Cramming it all in
Hard disk drives remember the data stored on your computer even when you turn the power off. Most hard drives consist of an actual disk that stores the data magnetically – similar to a tape reel in a cassette. The first hard drive, built by IBM in 1956, worked in a similar way, but since then the amount of data that can fit into the same amount of space has doubled every 2 to 4 years.
Giant magnetoresistance is the concept that has taken data storage to a whole new level, making pocket sized music libraries possible.
A Giant Leap
Giant magnetoresistance (GMR) may sound like comic book science but this method of storing data is very real and in 2007 the discoverers of GMR, Albert Fert and Peter Grunberg, shared the Nobel Prize.
Before GMR, hard disk drives depended on a phenomenon called simply magnetoresistance. Magnetic fields are used to alter the electrical resistance of the disk. This causes measurable changes in the electrical current flowing through it and in turn magnetises regions of the disk in one of two directions.
These specific directions of magnetic field represent a 0 or a 1 and can be used to make up digital information. This information is then read back using sensors but there’s a limit to the size of region they’re capable of detecting and therefore a limit to how small a hard disk drive can be.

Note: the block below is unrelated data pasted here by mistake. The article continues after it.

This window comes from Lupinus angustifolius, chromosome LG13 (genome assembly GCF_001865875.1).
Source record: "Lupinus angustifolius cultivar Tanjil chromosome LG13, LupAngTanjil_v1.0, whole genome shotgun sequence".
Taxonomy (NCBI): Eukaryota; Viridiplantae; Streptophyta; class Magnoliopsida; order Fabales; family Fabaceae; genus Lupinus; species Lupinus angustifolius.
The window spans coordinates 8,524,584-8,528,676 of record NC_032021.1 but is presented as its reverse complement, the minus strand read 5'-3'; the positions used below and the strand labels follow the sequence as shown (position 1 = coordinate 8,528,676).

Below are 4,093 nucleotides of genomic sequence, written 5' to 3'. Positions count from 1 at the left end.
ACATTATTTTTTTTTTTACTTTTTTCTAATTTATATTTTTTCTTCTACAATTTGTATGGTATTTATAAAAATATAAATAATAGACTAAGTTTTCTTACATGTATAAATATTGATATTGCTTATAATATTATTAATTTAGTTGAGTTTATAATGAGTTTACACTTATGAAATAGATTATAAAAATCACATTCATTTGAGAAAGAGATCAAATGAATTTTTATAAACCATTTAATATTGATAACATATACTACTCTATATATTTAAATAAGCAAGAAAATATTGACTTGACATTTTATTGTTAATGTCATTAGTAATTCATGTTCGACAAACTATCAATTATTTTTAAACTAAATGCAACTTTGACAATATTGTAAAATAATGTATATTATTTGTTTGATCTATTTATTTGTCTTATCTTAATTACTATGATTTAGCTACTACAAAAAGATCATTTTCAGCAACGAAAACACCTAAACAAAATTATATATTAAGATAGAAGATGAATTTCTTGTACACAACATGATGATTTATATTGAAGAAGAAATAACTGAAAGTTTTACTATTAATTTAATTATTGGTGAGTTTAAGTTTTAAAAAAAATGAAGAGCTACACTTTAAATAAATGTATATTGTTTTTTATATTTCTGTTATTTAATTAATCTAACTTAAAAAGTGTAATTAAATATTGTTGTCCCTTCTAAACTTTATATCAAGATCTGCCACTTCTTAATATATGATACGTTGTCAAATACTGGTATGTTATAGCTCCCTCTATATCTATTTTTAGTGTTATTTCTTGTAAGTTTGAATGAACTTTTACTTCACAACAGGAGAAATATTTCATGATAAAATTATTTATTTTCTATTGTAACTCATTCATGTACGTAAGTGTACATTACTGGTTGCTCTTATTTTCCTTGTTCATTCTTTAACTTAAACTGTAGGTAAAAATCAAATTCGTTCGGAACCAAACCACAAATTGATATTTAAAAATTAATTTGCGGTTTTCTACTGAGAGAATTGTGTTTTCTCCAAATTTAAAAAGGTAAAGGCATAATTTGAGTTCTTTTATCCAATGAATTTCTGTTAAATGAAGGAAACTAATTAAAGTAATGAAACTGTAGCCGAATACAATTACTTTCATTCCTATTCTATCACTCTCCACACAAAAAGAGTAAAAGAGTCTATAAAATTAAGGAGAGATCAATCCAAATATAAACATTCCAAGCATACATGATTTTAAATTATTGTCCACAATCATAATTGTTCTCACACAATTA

Giant magnetoresistance takes advantage of a quantum-mechanical property of electrons called spin. Every electron either has spin ‘up’ or spin ‘down’, and this affects the magnetic properties of not only the electrons themselves but the material they make up. Whether an electron has a spin up or down also affects how the electron moves through a magnetic field, and Fert and Grunberg independently realised that this property could be used to make the hard drive sensors detect tiny changes in magnetic fields. This meant that more data could be stored in smaller spaces and still be measurable.
So why’s it called giant magnetoresistance? Rather counter intuitively, it’s because being able to detect smaller changes in magnet fields allows a much greater, in fact giant, range of regions within a material to be measured.
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